Over a kilometre out of only 160 watts total? This is how you build lights!
I’m not gonna lie to you, being a photojournalist with Unsealed 4X4 is a pretty good gig. I get to travel lots, do big kilometres at night, see some awesome places, and get to test some pretty cool toys. So it was a fairly standard day when I had a set of Livid Lighting Hyperdrive Mk2s thrown at me with a ‘chuck them on your truck for six months and let us know what you think’. The answer? Read on my friends.
On paper, you’d be forgiven for thinking the same way I did when you see that they’re 160W lights. Not each. That’s for the pair. Only 80W each, you say? Yep, true story. And yet, they will make 1 lux out at 1,007 metres. Lux not really your thing and you prefer we talk in lumens? How does 7,495 effective lumens PER LIGHT sound? And cue the stunned silence.
I too looked at the specs online before attaching them to Ol’ Blue. And I was rather gobsmacked. To draw that much light out of eight 10W LEDs isn’t exactly heard of. Manufacturers seem to just want to stick more and more LEDs to the front of a lump of alloy and call them done, or just stick 500W Halogen globes in 14-inch searchlights to the fronts of our vehicles.
Once you get to have a proper look at these puppies… is where it boggles the mind. Instead of the typical 40 LEDs glued to a reflector board, each LED has its own housing, and projector – which is where the light engineering comes into play. I won’t pretend to know how it’s done, but I’ll be damned if they’re not the brightest spotties I’ve ever seen for the wattage class they’re in.
Something also worth noting: The lux, lumen and wattage ratings were tested here in Australia. They’re not just arbitrary numbers thought up by a little Chinese fellow at the factory in China. They’re real numbers.
Something else that you’ll not see every day: The lights are covered by a lifetime warranty. Yep, lifetime. Really.
But what are they like to use?
In a word? Incredible. They throw a massive amount of light for 160W units, and it all comes down to the design and engineering behind the Hyperdrive Mk2s. Instead of just throwing a heap of LEDs on a lump of alloy, the Hyperdrives have been engineered into the lights in a way that utilises the light output of the eight LEDs to its full potential.
Translate that to how they go when you’re using them? They throw light, straight, without having any light blow out to the sides (or get lost crisscrossing its way down the range).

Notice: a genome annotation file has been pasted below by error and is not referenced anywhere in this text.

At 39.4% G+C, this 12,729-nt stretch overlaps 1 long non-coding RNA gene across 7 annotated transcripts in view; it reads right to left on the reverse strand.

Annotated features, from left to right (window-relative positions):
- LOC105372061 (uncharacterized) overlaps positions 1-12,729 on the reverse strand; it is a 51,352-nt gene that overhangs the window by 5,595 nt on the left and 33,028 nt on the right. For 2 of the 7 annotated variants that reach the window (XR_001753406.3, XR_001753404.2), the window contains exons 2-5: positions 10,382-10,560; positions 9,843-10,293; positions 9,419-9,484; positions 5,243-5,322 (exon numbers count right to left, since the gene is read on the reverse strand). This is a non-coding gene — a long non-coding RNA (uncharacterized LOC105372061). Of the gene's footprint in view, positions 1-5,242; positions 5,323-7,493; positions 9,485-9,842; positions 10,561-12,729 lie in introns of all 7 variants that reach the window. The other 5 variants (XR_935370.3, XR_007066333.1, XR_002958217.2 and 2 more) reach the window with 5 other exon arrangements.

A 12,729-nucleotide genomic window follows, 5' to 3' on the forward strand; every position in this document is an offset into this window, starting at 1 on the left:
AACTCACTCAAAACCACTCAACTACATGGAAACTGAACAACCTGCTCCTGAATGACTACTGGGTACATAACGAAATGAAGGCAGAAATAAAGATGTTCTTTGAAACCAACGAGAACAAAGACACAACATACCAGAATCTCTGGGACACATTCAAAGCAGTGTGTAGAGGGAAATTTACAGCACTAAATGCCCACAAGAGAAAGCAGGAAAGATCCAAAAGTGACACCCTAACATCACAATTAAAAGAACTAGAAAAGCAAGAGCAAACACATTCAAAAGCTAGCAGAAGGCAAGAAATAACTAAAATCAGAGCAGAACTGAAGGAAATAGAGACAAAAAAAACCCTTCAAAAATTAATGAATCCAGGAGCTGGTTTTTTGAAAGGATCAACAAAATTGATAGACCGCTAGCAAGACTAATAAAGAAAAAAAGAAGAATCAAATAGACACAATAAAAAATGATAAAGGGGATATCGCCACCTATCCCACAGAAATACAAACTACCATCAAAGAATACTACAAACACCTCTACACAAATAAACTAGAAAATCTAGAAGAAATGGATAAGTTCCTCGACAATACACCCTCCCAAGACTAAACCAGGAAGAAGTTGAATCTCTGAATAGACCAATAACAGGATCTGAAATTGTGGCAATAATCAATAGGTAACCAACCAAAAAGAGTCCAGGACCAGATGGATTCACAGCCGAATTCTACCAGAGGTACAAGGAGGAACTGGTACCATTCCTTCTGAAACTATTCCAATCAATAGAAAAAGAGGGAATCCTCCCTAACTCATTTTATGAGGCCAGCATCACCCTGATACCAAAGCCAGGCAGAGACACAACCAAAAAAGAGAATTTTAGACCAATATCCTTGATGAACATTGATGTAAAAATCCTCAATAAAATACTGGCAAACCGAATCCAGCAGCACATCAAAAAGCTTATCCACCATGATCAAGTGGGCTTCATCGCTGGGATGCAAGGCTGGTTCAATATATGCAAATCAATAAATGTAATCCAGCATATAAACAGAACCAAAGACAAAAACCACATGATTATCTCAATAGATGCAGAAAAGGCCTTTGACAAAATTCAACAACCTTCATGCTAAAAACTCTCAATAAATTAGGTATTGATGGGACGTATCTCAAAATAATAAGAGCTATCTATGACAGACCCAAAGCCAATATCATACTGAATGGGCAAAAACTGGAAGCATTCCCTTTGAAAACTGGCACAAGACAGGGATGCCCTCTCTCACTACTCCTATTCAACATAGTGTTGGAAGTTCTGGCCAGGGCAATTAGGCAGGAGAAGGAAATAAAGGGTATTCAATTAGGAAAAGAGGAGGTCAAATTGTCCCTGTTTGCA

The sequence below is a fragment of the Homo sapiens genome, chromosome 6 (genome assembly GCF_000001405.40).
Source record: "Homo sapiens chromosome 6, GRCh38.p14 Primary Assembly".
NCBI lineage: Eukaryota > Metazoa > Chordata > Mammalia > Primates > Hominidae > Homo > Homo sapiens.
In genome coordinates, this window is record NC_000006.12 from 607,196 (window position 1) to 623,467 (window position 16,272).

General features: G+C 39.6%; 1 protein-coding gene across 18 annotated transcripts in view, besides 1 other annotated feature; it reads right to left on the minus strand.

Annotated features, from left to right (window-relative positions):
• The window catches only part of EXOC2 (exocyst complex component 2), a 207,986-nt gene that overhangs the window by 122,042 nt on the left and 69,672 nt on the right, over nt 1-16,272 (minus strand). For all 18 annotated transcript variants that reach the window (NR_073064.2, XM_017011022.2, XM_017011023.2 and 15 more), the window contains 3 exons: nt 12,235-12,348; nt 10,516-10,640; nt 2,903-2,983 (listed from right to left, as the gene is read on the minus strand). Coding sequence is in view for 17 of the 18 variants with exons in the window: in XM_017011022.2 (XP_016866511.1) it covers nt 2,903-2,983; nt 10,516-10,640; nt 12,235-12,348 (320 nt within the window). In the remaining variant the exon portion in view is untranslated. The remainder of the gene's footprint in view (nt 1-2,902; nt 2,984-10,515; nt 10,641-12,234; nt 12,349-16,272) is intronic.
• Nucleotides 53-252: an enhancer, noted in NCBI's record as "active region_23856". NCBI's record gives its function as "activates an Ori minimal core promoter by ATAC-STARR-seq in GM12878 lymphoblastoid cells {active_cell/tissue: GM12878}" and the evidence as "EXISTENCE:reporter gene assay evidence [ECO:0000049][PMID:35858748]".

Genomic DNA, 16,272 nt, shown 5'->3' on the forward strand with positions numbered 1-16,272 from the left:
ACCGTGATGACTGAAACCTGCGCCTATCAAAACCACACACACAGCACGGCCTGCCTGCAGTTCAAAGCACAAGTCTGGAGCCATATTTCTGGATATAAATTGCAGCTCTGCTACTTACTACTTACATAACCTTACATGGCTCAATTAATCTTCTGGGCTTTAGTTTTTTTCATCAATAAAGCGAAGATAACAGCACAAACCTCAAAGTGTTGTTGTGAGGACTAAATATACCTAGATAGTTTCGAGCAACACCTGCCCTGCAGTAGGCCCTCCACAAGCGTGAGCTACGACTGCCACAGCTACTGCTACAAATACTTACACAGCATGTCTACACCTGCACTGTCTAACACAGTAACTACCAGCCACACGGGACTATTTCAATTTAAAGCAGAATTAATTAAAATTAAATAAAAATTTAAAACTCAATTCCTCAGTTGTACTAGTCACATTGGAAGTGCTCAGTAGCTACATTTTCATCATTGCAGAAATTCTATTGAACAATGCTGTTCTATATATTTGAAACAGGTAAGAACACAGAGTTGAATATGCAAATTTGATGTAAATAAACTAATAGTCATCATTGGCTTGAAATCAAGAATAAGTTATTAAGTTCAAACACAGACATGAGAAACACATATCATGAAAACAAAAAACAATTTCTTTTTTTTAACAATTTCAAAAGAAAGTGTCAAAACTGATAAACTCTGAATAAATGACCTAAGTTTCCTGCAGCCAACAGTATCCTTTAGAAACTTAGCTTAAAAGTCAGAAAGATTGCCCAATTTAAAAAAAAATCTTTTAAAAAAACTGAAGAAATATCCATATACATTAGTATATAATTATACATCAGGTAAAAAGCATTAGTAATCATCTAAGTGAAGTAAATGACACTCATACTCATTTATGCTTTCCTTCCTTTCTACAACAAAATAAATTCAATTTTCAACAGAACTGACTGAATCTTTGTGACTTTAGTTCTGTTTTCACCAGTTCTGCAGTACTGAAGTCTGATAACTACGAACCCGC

The light is a very nice 6,000-Kelvin temp, so it’s great on the eyes while doing long trips after dusk. Cheaper lights I’ve had on Ol’ Blue over the years have been all over the shop… and you can end up with really tired eyes after only an hour or two in the saddle. I recently did a run down to Newcastle from Bundaberg – a solid 12-hour run overnight – and they were fantastic. They didn’t move, wobble, or change light colour when they heated up. They were consistent and just did their job.
At the end of the day, cheap lights are something I just won’t waste money on. Despite the absolute lack of quality, and any actual engineering going into them, you’ve got to remember they’re built by the lowest bidder. And being halfway across the Simmo you really don’t want a light deciding it’s had enough and biting the big one.
I’d absolutely recommend these lights to anyone who plans on doing any serious kilometres at night. If you’ve got a dodgy old play truck that you use for the odd night run once or twice a year, and you’ve got more money invested in the stereo than you do in proper wheeling accessories, these may not be for you.
If (on the other hand) you’ve got a properly built tourer, and you plan on going places and seeing the country, I’d have these on the front of your bus without a second thought. Plus, with the lifetime warranty, if anything should go wrong (and after seeing how these are built you’d be hard pressed to imagine that), you’re covered.
The Hyperdrive Mk2s also have this thing called ‘LightSYNC’. The short version is that every light is tested to perform to stringent testing parameters. So you can add extra Hyperdrives (or the smaller Explorers) and you’re going to have exactly the same temperature and exactly the same throw. You’ll never need to worry about two different sets of lights throwing massively different light patterns or temps.
Not the cheapest, but most certainly not the most expensive. You’re looking at $595 per light or $1,190 a pair. Call them mid-high range lights. If nothing else, the warranty makes them worth the money. Oh… also that they run on nearly half the wattage, and do better in distance and light volume than the high-end competitors.